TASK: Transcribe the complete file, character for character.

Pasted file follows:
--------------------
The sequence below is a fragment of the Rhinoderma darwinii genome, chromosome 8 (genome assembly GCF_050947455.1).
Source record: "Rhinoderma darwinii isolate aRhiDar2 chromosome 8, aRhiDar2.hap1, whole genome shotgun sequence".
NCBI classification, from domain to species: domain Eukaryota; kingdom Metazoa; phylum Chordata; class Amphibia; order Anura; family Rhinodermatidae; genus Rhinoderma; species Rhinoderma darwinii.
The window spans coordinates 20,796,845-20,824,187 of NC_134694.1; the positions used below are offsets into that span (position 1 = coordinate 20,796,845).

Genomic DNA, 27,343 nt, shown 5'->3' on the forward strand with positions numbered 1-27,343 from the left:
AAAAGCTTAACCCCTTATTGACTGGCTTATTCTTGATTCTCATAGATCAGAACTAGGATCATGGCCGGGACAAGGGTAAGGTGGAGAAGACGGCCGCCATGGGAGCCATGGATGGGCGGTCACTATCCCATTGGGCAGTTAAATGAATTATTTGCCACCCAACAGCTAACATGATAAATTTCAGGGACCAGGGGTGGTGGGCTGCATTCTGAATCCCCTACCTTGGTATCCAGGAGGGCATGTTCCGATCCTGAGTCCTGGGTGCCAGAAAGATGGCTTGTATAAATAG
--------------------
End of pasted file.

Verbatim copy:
The sequence below is a fragment of the Rhinoderma darwinii genome, chromosome 8 (genome assembly GCF_050947455.1).
Source record: "Rhinoderma darwinii isolate aRhiDar2 chromosome 8, aRhiDar2.hap1, whole genome shotgun sequence".
NCBI classification, from domain to species: domain Eukaryota; kingdom Metazoa; phylum Chordata; class Amphibia; order Anura; family Rhinodermatidae; genus Rhinoderma; species Rhinoderma darwinii.
The window spans coordinates 20,796,845-20,824,187 of NC_134694.1; the positions used below are offsets into that span (position 1 = coordinate 20,796,845).

Genomic DNA, 27,343 nt, shown 5'->3' on the forward strand with positions numbered 1-27,343 from the left:
AAAAGCTTAACCCCTTATTGACTGGCTTATTCTTGATTCTCATAGATCAGAACTAGGATCATGGCCGGGACAAGGGTAAGGTGGAGAAGACGGCCGCCATGGGAGCCATGGATGGGCGGTCACTATCCCATTGGGCAGTTAAATGAATTATTTGCCACCCAACAGCTAACATGATAAATTTCAGGGACCAGGGGTGGTGGGCTGCATTCTGAATCCCCTACCTTGGTATCCAGGAGGGCATGTTCCGATCCTGAGTCCTGGGTGCCAGAAAGATGGCTTGTATAAATAG